My choice of bow thruster eventually became the Raboesch model 108-03 from http://www.raboeschmodels.com. Here’s why and how.
Up front, I made a slight mistake by purchasing model 108-04. This was after reading forum posts that recommended “the bigger, the better”, and I figured its jet nozzles/tubes would suit my model scale-wise and “look good”.
This is where it went wrong though, because the re-seller (I’ll avoid name-dropping here…) mislead me by labelling it “22/25mm”. I interpreted this as the tube being 22mm and the housing 25mm. But these measurements actually refer to the inner/outer diameter of the tube itself. The tube surely has an outer diameter of 25mm, but the housing on this model is 28mm. This is clearly stated in the specifications on Raboesch website, but the “title” of the product at this particular re-seller’s webshop misguided me.
The problem is not critical, but in my opinion this model became less optimal. What makes 108-04 more “difficult” to work with is that the tube is conical in the housing-end, like this:
This means, that in order to mount the tube into the housing from the outside of the hull (i.e. push it left into the housing in the image above), the hole in the hull obviously needs to be 28mm, as this is the biggest diameter of the tube. In fact the hole needs to be even bigger, but more about that later. Then, as the majority of the tube itself is only 25mm, the hole will need to be filled with a lot of filler material.
The difference with my preferred model 108-03 (22/22mm) is that it is “straight” (not conical) in the housing-end. Meaning, if the hole in the hull is 22mm, the tube can be pushed through, and will fit more or less perfectly. Or at least require much less filler material after the tube has been mounted.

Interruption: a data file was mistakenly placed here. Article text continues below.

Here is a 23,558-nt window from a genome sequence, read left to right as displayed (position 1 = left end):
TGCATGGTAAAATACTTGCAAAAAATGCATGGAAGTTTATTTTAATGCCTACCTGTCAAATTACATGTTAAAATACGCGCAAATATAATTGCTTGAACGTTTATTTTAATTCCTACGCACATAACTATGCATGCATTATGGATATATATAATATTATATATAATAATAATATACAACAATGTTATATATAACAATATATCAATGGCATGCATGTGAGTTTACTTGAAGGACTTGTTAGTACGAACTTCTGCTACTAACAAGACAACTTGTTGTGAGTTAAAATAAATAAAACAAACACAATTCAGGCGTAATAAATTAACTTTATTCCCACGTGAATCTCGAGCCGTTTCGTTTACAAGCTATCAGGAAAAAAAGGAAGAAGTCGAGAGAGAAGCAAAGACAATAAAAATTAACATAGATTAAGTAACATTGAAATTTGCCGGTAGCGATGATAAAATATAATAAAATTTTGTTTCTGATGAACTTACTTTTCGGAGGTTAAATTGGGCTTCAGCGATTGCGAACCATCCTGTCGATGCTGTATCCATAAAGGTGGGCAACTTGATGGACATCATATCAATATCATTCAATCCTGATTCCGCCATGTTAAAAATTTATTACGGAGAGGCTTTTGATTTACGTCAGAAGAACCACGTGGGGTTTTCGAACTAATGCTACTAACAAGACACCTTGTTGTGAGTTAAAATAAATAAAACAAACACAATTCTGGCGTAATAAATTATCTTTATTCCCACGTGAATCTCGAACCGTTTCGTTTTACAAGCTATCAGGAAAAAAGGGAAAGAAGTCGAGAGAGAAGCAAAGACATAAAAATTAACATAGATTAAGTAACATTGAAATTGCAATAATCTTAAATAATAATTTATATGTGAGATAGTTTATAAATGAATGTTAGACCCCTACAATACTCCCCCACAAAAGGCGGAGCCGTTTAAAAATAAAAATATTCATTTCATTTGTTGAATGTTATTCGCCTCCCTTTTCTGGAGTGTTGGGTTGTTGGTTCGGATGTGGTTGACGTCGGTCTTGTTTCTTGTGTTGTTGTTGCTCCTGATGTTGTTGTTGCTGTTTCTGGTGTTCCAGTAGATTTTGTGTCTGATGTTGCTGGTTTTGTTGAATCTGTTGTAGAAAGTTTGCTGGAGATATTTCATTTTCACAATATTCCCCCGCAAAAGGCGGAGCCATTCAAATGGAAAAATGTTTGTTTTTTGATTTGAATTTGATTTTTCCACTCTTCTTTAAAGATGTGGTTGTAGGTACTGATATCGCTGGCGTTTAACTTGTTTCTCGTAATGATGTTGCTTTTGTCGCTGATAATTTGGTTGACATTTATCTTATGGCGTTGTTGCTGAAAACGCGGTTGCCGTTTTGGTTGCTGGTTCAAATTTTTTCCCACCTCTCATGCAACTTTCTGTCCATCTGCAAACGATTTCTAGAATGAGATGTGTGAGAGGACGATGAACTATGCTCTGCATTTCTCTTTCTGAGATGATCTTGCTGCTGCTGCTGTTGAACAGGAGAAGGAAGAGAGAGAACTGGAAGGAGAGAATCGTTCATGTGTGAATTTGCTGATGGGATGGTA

On a side-note, the above “problem” may not be a problem, if you have plenty of room on the inside of the hull. If the tubes can be pushed through the holes from the inside, while you still have room for the housing (this becomes 40mm for the housing + some 10mm per tube), the hole can be kept at the outer diameter of the tube. This all depends on the shape of the hull. The more “V-shaped” hull, the less likely you are to be able to use this approach. In the case of Tsekoa II and my preferred placement of the thruster, this was not possible to do.
The bow thruster is a completely optional accessory of course, and as such, there was no indication on the hull, where to place it. I went for some kind of “lowest possible, and as far towards the bow/ahead as possible”-strategy, while still of course being able to fit the entire housing on the inside of the hull.
When marking the location of the holes, a smart move is to cut off the tube at the “blocked” end, at an angle that is reasonably similar to the hull, like this:
Then use the “cut off”-end of the tube to draw the hole onto the hull. At this stage, you will notice that the hole is not a perfect circle, it is actually slightly oval. That’s why I mentioned above that the hole will not be a perfect 22mm hole – it will be slightly bigger, in an oval pattern.
I drilled multiple small holes with a 2mm drill in a slightly smaller diameter than the drawn “circle”, and cut out the remainders with a cutter. Then I filed the hole wider until the tube fit well, and repeated the procedure on the other side of the hull.
After cutting the tube/s at an angle as mentioned above, you will have the housing and the remainders of the tube/s looking somewhat like this
Detach the tubes and place the housing in the hull.
Now push each tube through its corresponding hole, and glue them to the housing. I used normal 60 seconds glue for this.
Then move on to glueing the tubes to the hull. Here I used two-component epoxy glue, to make it waterproof. Pay attention and do the job properly – we don’t want water getting into the hull, okay? 🙂 The result:
And a view from the outside:
Now, file/sand the tubes down so they align nicely with the hull
Back on the inside, I glued a small platform to the bow to host the electronics for the bow-thruster. This actually turned out to be too small in order to mount the electronics esthetically perfect, but I decided to live with it. It will do its job.